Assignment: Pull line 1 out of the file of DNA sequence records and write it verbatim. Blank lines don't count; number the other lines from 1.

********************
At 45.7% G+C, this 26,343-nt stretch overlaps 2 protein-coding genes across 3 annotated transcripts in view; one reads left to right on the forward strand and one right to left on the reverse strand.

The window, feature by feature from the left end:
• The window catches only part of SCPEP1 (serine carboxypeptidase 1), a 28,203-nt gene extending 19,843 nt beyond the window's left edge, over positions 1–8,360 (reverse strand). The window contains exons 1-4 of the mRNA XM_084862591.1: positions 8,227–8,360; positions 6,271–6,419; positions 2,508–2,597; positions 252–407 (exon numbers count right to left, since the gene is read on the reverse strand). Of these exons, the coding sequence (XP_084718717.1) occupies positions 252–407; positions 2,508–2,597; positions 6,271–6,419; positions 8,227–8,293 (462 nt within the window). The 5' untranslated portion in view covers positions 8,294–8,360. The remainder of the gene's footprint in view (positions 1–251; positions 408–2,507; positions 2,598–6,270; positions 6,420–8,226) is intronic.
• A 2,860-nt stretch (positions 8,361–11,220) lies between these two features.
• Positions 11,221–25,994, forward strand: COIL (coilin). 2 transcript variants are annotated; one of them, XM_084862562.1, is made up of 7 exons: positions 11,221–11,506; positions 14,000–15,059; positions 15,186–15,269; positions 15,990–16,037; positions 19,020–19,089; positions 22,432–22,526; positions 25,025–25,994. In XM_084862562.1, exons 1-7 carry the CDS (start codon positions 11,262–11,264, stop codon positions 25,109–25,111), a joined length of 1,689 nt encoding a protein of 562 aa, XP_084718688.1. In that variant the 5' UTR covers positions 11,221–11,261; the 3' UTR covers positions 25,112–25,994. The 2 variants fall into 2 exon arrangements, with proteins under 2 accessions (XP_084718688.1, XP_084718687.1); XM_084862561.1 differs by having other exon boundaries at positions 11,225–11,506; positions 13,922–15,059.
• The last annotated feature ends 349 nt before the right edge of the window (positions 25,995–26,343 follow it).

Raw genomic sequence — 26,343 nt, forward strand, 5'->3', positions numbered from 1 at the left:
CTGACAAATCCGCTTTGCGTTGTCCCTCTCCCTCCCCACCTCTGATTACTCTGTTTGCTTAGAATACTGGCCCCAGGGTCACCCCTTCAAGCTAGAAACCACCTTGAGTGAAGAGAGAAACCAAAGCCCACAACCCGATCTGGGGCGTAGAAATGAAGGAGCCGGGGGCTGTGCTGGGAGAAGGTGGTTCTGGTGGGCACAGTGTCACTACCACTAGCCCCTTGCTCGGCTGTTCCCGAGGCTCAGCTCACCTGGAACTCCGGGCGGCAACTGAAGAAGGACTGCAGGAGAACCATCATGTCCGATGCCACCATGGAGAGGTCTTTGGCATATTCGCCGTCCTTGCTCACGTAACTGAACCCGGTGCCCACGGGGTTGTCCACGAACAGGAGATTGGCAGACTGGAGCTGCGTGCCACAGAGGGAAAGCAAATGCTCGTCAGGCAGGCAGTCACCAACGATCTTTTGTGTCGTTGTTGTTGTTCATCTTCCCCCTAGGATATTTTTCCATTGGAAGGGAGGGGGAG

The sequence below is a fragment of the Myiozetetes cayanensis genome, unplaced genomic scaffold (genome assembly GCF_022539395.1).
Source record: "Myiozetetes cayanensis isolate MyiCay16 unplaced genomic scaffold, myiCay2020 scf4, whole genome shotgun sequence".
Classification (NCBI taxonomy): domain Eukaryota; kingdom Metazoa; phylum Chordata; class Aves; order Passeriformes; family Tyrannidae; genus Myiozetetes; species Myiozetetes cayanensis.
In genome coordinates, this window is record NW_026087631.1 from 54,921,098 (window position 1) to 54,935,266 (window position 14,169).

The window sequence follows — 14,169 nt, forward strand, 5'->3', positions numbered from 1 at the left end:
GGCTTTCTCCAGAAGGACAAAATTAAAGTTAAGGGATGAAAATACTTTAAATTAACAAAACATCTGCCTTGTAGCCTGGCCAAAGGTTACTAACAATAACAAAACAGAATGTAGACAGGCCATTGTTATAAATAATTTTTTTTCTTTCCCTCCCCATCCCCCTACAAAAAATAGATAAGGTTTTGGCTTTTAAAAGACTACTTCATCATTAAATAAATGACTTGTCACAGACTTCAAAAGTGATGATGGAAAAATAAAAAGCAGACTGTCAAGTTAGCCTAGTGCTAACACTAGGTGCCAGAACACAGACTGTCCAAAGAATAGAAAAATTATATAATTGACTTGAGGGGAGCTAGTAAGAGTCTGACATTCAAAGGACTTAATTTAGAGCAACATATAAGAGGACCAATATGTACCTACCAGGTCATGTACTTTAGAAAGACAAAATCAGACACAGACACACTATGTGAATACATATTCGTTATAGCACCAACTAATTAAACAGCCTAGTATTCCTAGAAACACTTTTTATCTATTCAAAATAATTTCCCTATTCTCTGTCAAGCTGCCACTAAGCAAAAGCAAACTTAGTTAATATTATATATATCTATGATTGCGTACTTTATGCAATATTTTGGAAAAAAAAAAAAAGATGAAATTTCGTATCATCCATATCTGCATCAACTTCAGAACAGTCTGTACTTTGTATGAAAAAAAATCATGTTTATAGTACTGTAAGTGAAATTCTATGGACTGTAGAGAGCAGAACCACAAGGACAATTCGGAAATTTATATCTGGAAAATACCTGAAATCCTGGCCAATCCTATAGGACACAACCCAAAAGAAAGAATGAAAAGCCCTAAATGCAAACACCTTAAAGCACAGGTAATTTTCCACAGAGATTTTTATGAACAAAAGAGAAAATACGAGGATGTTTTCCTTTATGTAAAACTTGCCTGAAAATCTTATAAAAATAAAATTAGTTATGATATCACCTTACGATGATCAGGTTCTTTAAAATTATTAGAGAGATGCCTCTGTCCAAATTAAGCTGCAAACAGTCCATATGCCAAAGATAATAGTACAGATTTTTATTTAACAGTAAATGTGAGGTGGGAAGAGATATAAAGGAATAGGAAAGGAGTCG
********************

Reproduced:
At 45.7% G+C, this 26,343-nt stretch overlaps 2 protein-coding genes across 3 annotated transcripts in view; one reads left to right on the forward strand and one right to left on the reverse strand.